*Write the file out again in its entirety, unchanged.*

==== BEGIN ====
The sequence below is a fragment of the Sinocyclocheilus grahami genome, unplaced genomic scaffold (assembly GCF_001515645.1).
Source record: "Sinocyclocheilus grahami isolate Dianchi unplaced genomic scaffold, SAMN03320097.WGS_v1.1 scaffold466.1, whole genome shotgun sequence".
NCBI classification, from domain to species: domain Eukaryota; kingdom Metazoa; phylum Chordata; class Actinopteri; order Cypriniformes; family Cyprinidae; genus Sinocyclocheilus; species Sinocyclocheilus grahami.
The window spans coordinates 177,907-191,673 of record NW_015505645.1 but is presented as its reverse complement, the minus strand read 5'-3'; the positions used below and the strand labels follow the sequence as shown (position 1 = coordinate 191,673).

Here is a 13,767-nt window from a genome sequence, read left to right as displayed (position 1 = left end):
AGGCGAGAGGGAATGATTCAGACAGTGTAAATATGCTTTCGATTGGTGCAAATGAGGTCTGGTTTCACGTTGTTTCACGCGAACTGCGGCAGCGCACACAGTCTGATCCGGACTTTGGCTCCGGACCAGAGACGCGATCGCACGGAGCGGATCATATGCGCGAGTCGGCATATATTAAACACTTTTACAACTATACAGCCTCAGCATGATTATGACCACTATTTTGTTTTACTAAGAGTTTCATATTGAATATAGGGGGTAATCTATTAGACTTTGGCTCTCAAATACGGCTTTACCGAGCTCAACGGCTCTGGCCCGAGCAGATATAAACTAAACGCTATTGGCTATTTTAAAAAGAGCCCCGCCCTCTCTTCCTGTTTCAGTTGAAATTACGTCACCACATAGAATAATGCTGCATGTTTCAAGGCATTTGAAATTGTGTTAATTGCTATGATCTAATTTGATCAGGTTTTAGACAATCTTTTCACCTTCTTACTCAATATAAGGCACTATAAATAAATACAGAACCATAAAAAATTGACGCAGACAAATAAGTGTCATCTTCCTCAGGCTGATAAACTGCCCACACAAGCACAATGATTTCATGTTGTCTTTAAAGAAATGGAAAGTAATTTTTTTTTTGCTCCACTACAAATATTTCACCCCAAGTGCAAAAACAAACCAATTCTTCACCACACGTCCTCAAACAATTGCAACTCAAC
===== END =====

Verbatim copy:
The sequence below is a fragment of the Sinocyclocheilus grahami genome, unplaced genomic scaffold (assembly GCF_001515645.1).
Source record: "Sinocyclocheilus grahami isolate Dianchi unplaced genomic scaffold, SAMN03320097.WGS_v1.1 scaffold466.1, whole genome shotgun sequence".
NCBI classification, from domain to species: domain Eukaryota; kingdom Metazoa; phylum Chordata; class Actinopteri; order Cypriniformes; family Cyprinidae; genus Sinocyclocheilus; species Sinocyclocheilus grahami.
The window spans coordinates 177,907-191,673 of record NW_015505645.1 but is presented as its reverse complement, the minus strand read 5'-3'; the positions used below and the strand labels follow the sequence as shown (position 1 = coordinate 191,673).

Here is a 13,767-nt window from a genome sequence, read left to right as displayed (position 1 = left end):
AGGCGAGAGGGAATGATTCAGACAGTGTAAATATGCTTTCGATTGGTGCAAATGAGGTCTGGTTTCACGTTGTTTCACGCGAACTGCGGCAGCGCACACAGTCTGATCCGGACTTTGGCTCCGGACCAGAGACGCGATCGCACGGAGCGGATCATATGCGCGAGTCGGCATATATTAAACACTTTTACAACTATACAGCCTCAGCATGATTATGACCACTATTTTGTTTTACTAAGAGTTTCATATTGAATATAGGGGGTAATCTATTAGACTTTGGCTCTCAAATACGGCTTTACCGAGCTCAACGGCTCTGGCCCGAGCAGATATAAACTAAACGCTATTGGCTATTTTAAAAAGAGCCCCGCCCTCTCTTCCTGTTTCAGTTGAAATTACGTCACCACATAGAATAATGCTGCATGTTTCAAGGCATTTGAAATTGTGTTAATTGCTATGATCTAATTTGATCAGGTTTTAGACAATCTTTTCACCTTCTTACTCAATATAAGGCACTATAAATAAATACAGAACCATAAAAAATTGACGCAGACAAATAAGTGTCATCTTCCTCAGGCTGATAAACTGCCCACACAAGCACAATGATTTCATGTTGTCTTTAAAGAAATGGAAAGTAATTTTTTTTTTGCTCCACTACAAATATTTCACCCCAAGTGCAAAAACAAACCAATTCTTCACCACACGTCCTCAAACAATTGCAACTCAAC